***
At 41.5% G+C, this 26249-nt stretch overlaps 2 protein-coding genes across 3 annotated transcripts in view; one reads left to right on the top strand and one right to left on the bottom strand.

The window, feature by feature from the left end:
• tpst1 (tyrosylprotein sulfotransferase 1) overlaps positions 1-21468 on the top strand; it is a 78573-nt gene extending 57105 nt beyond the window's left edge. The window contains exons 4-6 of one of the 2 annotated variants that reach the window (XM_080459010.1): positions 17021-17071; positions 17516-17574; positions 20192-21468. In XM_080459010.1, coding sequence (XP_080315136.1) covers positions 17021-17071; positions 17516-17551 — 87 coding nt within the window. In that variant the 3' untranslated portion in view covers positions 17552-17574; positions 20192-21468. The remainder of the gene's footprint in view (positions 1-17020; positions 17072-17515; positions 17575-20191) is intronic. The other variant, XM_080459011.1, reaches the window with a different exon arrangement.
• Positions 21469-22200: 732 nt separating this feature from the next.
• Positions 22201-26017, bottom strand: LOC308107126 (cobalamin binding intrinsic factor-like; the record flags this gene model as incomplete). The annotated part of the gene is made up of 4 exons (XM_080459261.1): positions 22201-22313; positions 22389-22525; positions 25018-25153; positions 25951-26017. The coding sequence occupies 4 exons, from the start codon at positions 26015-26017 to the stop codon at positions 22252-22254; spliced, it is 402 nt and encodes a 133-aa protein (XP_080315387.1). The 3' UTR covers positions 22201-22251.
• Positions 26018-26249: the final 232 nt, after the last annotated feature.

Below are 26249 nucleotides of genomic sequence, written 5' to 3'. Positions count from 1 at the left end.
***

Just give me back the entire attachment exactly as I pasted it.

At 41.5% G+C, this 26249-nt stretch overlaps 2 protein-coding genes across 3 annotated transcripts in view; one reads left to right on the top strand and one right to left on the bottom strand.

The window, feature by feature from the left end:
• tpst1 (tyrosylprotein sulfotransferase 1) overlaps positions 1-21468 on the top strand; it is a 78573-nt gene extending 57105 nt beyond the window's left edge. The window contains exons 4-6 of one of the 2 annotated variants that reach the window (XM_080459010.1): positions 17021-17071; positions 17516-17574; positions 20192-21468. In XM_080459010.1, coding sequence (XP_080315136.1) covers positions 17021-17071; positions 17516-17551 — 87 coding nt within the window. In that variant the 3' untranslated portion in view covers positions 17552-17574; positions 20192-21468. The remainder of the gene's footprint in view (positions 1-17020; positions 17072-17515; positions 17575-20191) is intronic. The other variant, XM_080459011.1, reaches the window with a different exon arrangement.
• Positions 21469-22200: 732 nt separating this feature from the next.
• Positions 22201-26017, bottom strand: LOC308107126 (cobalamin binding intrinsic factor-like; the record flags this gene model as incomplete). The annotated part of the gene is made up of 4 exons (XM_080459261.1): positions 22201-22313; positions 22389-22525; positions 25018-25153; positions 25951-26017. The coding sequence occupies 4 exons, from the start codon at positions 26015-26017 to the stop codon at positions 22252-22254; spliced, it is 402 nt and encodes a 133-aa protein (XP_080315387.1). The 3' UTR covers positions 22201-22251.
• Positions 26018-26249: the final 232 nt, after the last annotated feature.

Below are 26249 nucleotides of genomic sequence, written 5' to 3'. Positions count from 1 at the left end.